Thermal Hotel

Turkey, Tunceli, changed the face of Thermal Hotel opened in Pertek

virtually 85,000 people and the least developed areas of Turkey, a long-held reputation for for being one of the city with a population of Tunceli, eastern Anatolia, has been lately undergoing a major the conversion. $ 10,000,000 (€ 7,600,000) with the investment value – the region’s largest tourism resort development the back of this amendment.

Selahattin Serefoglu, an investor in the project, said, “Hopefully it will lead the way for further investments in the region,” in an interview with the Hürriyet Daily News & Economic Review.

Previously deprived of large scale investments, Tunceli has been shrugging off its negative reputation as a long forgotten city.

Located in Tunceli’s Pertek district near Keban Dam Lake, the Pertek Thermal Hotel is the first large scale tourism facility to be developed in the region. The project aims to capitalize on the healthy thermal waters of the lake, which have been scientifically proven to promote healthy skin and aid in the treatment of other conditions such as osteolysis and prostate cancer.

“The drive behind such an investment was to contribute to regional development, as well as to show that Tunceli has enough potential to compete with the western cities in the tourism sector,” Serefoglu said.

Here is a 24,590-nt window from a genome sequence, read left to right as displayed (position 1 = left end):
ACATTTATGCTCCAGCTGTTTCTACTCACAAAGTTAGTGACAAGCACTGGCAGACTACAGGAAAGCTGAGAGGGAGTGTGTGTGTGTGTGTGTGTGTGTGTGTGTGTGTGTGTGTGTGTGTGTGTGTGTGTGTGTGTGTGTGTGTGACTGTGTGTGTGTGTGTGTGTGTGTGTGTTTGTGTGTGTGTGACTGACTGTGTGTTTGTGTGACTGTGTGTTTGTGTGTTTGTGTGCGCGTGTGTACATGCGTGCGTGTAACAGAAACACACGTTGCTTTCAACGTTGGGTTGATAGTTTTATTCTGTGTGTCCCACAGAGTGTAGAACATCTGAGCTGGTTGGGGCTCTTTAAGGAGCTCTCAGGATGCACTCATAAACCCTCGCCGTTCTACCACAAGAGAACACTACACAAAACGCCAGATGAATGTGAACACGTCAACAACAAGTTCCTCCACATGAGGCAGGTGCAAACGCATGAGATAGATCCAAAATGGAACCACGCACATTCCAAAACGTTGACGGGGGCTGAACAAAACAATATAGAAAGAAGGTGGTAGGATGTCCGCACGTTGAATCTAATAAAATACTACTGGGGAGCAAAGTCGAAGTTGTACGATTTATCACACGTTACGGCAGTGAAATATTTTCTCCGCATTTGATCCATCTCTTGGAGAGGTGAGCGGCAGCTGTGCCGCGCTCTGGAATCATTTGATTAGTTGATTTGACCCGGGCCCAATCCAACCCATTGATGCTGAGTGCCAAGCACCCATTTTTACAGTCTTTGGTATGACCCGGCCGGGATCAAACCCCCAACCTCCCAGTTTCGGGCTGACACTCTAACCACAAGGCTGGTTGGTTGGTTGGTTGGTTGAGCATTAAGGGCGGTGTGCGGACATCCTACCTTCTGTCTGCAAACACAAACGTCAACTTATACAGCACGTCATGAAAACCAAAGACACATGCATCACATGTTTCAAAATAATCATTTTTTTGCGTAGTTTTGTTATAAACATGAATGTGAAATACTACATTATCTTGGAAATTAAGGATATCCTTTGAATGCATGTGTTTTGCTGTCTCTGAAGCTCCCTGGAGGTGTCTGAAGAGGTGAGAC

With a construction business in Ankara, Serefoglu hopes that the Pertek Thermal Hotel will be a model for other investments in the region. He said the development will dramatically change the city and bring new employment opportunities.

The site of the hotel spans an area of 200,000 m² with a capacity to host up to 1000 quests, who have access to thermal pools, saunas, Jacuzzis, cold water pools and other luxuries. It will also offer longer term accommodation after the completion of an apartment facility toward the end of the year.

At the moment the facility employs 65 staff, and has been fully booked for the duration of Ramadan. “The majority of our guests come from nearby cities like Diyarbakir, Malatya, Elazig, as well as locals who come especially during the week,” said hotel general manager Yusuf Fehmi Kocak.

Serefoglu said that the state does not give extra incentives to tourism investments in the east, apart from some small tax and insurance advantages. However the state has allocated the site to the hotel for a duration of 49 years.